by on May 15, 2010

Oakland A's Quilt

Baseball is timeless, unless you are talking about  the Boston Red Sox vs. the New York Yankee’s (my sportscasters love to bring up the length of their games and how many trips Jorge Posada takes to the mound every inning). Nonetheless, there is something very comforting about the pace of the game for me.

Every time I go to a game I am 15 again (although now I need glasses to clearly see the players on the field)! I look forward to a hot dog. I look forward to the National anthem. Hell, I look forward to everything about the game.

When I was a kid it was a treat to sit in 4th grade at school and watch 15 minutes of a playoff game or the World Series at lunch. We would have the games on at home from time to time and I would be interested but I had not yet fallen for the sport fully. Then, one day in October, 1971 to be exact, an upstart group of guys from Oakland made it to the playoffs and the game was on the TV at our house. I noticed this guy named Rollie Fingers and his handle bar mustache. That was it! I was hooked and I have never looked back. This brawling group of guys wiggled their way in to my heart and that was it.

Then a few season’s later I went to my first game live. We were going to an event at the arena and it was sold out. There was a baseball game going on next door so me and 4 other friends decided to go to the baseball game instead. We got tickets right behind the Oakland dugout in the first row and I smiled at Joe Rudi as he was running in from left field and wonder of wonders, he smiled back. My heart skipped a beat. Oh my goodness, I needed to do this MORE!

The Coliseum

Well, that year we went to about 15 games and somehow I saved up enough money to go to the Playoffs and World Series of 1974. I was going with my friends, Kathy, Collette and Stacey. It was a blast. We decided that we wanted to do something to bring the players good luck so we baked them some cookies which we planned to give them as they walked in to the stadium from where they parked their cars. (I forgot to mention that a friend had told me where the players parked their cars while we were in class during summer school. Summer school was good for something, after all!)

So we baked, and we baked, and we baked some more. It was quite the labor of love. We put them in plastic bags and then put them in brown paper sacks which we decorated with their nicknames and their team numbers.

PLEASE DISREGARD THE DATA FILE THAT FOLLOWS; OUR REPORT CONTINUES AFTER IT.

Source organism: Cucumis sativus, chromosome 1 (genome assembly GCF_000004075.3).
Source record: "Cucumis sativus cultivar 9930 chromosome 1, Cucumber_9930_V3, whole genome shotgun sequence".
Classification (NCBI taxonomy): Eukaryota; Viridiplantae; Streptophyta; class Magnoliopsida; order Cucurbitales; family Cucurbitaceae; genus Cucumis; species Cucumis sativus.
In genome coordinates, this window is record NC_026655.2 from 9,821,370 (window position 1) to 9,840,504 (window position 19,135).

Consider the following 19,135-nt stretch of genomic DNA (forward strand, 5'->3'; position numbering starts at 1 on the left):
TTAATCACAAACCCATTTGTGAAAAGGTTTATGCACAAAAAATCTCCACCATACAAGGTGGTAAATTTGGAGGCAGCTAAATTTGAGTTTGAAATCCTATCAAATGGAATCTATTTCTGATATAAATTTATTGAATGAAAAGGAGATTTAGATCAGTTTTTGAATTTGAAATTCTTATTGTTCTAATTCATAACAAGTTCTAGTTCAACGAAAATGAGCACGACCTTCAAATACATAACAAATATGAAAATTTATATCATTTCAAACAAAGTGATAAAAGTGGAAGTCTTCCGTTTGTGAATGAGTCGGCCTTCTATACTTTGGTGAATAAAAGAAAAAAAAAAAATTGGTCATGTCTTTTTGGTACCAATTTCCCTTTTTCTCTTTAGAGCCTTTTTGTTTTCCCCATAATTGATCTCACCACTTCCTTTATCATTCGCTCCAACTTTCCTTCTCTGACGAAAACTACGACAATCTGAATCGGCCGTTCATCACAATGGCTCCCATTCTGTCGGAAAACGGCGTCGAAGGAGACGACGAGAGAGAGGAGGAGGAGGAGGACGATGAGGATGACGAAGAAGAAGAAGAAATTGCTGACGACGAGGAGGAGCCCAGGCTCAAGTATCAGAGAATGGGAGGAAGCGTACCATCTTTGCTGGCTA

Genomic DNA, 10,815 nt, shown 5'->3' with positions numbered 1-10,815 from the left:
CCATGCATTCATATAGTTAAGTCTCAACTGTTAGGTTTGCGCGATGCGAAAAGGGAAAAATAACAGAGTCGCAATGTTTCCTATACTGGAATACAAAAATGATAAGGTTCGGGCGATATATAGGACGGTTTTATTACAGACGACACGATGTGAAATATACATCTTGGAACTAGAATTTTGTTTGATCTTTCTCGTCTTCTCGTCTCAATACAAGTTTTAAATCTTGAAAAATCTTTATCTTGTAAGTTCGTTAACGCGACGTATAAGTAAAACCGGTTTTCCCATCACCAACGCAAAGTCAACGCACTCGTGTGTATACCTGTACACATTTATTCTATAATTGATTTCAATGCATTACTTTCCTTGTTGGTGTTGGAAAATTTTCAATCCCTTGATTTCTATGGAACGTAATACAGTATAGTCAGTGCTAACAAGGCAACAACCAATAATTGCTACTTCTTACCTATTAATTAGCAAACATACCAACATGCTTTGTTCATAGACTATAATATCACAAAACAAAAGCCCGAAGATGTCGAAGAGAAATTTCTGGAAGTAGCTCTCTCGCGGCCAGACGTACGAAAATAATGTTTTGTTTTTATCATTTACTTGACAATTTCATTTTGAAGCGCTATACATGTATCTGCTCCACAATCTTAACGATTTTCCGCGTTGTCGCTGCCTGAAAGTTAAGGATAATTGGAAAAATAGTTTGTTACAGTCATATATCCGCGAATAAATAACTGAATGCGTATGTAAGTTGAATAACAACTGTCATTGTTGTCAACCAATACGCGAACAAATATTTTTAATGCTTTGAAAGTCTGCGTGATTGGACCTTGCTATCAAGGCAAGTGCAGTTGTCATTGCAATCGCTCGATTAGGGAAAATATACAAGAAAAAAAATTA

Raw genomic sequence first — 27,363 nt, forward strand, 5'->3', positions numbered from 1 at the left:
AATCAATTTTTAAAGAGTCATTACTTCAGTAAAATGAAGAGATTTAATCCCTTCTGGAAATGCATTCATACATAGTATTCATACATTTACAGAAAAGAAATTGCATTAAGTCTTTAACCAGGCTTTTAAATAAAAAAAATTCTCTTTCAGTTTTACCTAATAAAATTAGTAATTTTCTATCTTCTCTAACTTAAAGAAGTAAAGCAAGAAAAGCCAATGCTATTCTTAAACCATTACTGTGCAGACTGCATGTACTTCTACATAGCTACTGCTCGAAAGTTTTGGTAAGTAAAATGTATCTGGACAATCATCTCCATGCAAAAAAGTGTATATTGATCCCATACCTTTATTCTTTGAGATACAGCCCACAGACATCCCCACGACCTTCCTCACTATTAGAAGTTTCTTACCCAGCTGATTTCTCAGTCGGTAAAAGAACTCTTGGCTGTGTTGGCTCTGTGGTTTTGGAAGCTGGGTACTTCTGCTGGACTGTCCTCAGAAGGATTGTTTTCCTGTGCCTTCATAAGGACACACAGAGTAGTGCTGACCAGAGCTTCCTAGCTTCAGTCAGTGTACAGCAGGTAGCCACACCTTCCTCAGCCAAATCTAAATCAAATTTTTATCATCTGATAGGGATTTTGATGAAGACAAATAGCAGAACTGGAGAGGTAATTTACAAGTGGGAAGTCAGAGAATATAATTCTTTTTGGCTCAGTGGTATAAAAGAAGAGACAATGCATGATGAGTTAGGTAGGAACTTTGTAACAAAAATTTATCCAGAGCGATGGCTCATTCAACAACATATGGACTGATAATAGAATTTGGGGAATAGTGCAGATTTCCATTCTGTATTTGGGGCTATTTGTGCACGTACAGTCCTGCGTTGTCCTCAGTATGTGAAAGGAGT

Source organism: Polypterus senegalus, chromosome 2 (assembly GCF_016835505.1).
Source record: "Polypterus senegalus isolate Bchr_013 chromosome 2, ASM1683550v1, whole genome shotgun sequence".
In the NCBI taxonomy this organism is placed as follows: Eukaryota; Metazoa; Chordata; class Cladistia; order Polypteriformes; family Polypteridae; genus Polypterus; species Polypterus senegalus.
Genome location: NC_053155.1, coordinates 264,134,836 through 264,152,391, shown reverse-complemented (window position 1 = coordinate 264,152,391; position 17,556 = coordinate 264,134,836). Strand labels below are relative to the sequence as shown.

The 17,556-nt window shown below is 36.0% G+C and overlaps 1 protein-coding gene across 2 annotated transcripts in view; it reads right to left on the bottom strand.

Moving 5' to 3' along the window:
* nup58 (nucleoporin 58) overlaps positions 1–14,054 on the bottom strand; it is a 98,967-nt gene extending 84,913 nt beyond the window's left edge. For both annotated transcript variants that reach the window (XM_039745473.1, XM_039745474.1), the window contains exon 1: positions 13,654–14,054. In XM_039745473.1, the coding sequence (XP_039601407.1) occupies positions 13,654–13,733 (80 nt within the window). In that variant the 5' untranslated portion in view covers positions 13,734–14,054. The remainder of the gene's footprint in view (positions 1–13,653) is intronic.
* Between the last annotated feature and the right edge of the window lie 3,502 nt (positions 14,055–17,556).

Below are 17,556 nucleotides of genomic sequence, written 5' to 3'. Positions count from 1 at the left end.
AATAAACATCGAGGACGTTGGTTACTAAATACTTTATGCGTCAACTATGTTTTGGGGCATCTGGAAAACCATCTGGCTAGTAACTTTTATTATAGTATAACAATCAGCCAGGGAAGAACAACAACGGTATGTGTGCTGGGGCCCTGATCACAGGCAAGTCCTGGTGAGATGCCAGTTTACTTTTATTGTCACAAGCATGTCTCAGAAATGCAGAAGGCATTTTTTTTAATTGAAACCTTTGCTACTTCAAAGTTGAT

Then next day we couldn’t wait to give them their cookies. It was so much fun and they were so appreciative of all the hard work we had put in to decorating their bags. As you know, they beat the dreaded Dodgers in 5 games and I was sitting there with my feet dangling over the rail just a few feet away from where Joe Rudi hit the home run into deep left center to win the Series. Pandemonium!!! That night, as we waited for the players to stagger back to their cars, several of them said they were convinced that our cookies were the thing that helped them win the Series. Pure music to a group of young girls ears.

And a tradition was born. The next year we baked the players cookies after every road trip so that they would have good luck on the home stand. From what I understand, the players looked forward to those cookies and traded each other so they could have more of their favorites. It was a great time in my life. Very special. Many happy memories. I became friends with MC Hammer when he was just a young kid. I also became friends with one of the A’s players, Ted Kubiak, who even invited us to his house in Piedmont. I still remember that beautiful home of his, his lovely family and their Chow dog and the laughs that we shared.

I think the players tolerated us pretty well and were sweet enough to leave us tickets before every game and we were blessed with parents who supported our love of the game and traded off picking us up at the stadium after every game. My eternal gratitude to all of them for contributing to so many great memories.

Young A's Talent - Pitchers

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